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Prater

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Vienna's most famous park, the Wiener Prater, is a leafy expanse of 1295 acres in the city's Leopold District. Running between the Wien and Danube rivers to the north-east of Vienna's old town district, locals head to the Prater to stroll down the magisterial Hauptallee, enjoy sports in the large grassy meadows, and take a ride on the park's famous Riesenrad Ferris wheel.

Established as a public open space for the citizens of Vienna as far back as 1766, the land was first put to good use as a hunting ground for Emperor Maximillian II in the 16th century. The park's greatest year was perhaps 1873, when the World Exhibition was held here, with visitors from all over Austria flocking to the Prater to see exhibitions and pavilions from around the world.

The park's main artery, the Hauptallee, is a 5 kilometre long promenade lined with mature chestnut trees, and tourists will enjoy the relaxing walk from one end to the other. Alongside the Hauptallee is the Freudenau horse racing track, where races are held every summer, as well as the Krieau Stadium, purpose-built for harness racing. The most impressive sporting ground within the confines of the Prater is undoubtedly the Ernst-Happel-Stadion, a 49,825 seater stadium home to the Austrian national football team. The stadium famously hosted the final of Euro 2008, while in the off season famous bands come here to play to tens of thousands of fans, with acts such as Michael Jackson, Bon Jovi, The Rolling Stones and Pink Floyd gracing the stage here down the years.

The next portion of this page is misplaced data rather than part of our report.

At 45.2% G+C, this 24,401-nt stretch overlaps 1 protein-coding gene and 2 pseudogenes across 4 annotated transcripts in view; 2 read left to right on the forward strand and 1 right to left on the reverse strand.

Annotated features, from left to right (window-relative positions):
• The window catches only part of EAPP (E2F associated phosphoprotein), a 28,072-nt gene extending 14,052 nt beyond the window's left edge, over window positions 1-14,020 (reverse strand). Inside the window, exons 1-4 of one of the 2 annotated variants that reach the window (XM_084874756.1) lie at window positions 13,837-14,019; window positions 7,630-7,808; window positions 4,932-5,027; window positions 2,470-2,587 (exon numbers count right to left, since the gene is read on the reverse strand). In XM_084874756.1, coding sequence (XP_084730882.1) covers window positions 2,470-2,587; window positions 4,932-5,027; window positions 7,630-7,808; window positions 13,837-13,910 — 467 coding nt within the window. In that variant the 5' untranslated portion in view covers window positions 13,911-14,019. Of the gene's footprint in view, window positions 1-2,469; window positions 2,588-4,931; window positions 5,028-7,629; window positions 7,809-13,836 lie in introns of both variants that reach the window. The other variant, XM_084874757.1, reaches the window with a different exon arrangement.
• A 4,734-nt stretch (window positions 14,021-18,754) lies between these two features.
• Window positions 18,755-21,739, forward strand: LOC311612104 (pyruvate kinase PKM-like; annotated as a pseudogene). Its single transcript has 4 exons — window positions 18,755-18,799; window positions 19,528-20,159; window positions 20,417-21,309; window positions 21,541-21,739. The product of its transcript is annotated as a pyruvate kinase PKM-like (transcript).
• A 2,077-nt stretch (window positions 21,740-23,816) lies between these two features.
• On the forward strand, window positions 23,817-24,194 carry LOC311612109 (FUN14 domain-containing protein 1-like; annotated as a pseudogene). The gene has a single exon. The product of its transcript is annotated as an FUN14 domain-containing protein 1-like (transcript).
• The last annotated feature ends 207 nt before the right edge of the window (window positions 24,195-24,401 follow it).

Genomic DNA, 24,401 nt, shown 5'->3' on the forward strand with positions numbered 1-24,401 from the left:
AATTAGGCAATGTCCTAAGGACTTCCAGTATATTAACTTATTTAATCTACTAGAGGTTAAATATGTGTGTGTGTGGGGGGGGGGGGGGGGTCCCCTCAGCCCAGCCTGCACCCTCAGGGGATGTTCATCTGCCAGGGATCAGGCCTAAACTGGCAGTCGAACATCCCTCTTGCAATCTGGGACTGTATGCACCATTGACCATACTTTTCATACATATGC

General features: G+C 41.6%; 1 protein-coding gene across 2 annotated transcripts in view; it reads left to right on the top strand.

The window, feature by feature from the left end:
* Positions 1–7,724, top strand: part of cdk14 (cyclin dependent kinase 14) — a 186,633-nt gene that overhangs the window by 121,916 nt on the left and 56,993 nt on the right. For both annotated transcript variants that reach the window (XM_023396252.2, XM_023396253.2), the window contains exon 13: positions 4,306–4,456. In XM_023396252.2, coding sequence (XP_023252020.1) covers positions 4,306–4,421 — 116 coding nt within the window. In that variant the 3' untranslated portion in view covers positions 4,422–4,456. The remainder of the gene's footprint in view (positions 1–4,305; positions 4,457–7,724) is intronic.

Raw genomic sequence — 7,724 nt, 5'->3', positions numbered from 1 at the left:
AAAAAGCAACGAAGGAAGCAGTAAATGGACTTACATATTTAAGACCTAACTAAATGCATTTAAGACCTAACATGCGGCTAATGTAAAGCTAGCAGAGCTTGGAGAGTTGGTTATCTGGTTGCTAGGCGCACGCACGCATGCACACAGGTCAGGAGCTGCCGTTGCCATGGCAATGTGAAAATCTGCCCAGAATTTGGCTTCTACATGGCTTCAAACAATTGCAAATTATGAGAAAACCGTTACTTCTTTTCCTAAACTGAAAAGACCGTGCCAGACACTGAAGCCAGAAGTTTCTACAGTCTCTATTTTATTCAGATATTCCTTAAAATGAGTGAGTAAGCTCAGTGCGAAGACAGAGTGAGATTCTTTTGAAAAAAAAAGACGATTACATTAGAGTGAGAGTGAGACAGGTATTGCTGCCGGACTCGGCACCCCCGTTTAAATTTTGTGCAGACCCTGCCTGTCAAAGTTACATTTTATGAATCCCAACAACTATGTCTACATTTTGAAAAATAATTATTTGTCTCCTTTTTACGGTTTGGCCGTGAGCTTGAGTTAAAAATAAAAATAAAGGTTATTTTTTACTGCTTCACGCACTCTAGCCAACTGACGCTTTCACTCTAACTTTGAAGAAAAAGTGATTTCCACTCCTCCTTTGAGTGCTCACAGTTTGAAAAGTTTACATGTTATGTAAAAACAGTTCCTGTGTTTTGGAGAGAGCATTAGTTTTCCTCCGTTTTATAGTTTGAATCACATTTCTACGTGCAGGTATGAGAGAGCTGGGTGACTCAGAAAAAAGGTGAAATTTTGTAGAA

The most lively corner of this vast urban park is usually the Wurstelprater, an amusement park filled with rides and attractions. Visitors can take thrilling rollercoaster rides, take a trip on a macabre ghost train, tour an outpost of the world-famous Madame Tussaud's waxworks and, of course, enjoy the views from the top of the Riesenrad. This Ferris wheel, perhaps the most famous of its kind anywhere on the planet, dates back to 1897 when Austro-Hungarian Emperor Franz Josef I gifted the 212 foot high wheel to the city. The Riesenrad has featured in many classic Vienna movies down the years, including Carol Reed's film noir the Third Man and the James Bond hit The Living Daylights. The Ferris Wheel also served as an observation point during the First World War, and did not survive the Second World War unscathed, losing 15 of its 30 original gondolas. The views from the apex of the wheel are stunning, with panoramas right across the city to the Schonbrunn Palace and beyond.

One can also find a few less well-known, and more eccentric, attractions in the Prater, such as the Liliputbahn, a narrow gauge miniature railway popular with children. The most unusual sight here, however, has to be the Kugelmugel, a circular house erected by Viennese artist Edwin Lipburger in 1984. After authorities told Lipburger to demolish the property, he declared Kugelmugel to be an independent nation, and even issued stamps and passports to prospective citizens. Nowadays the house is fenced off, but visitors can still wander past the folly and admire the novel shape and bizarre history of this very Viennese oddity.

 

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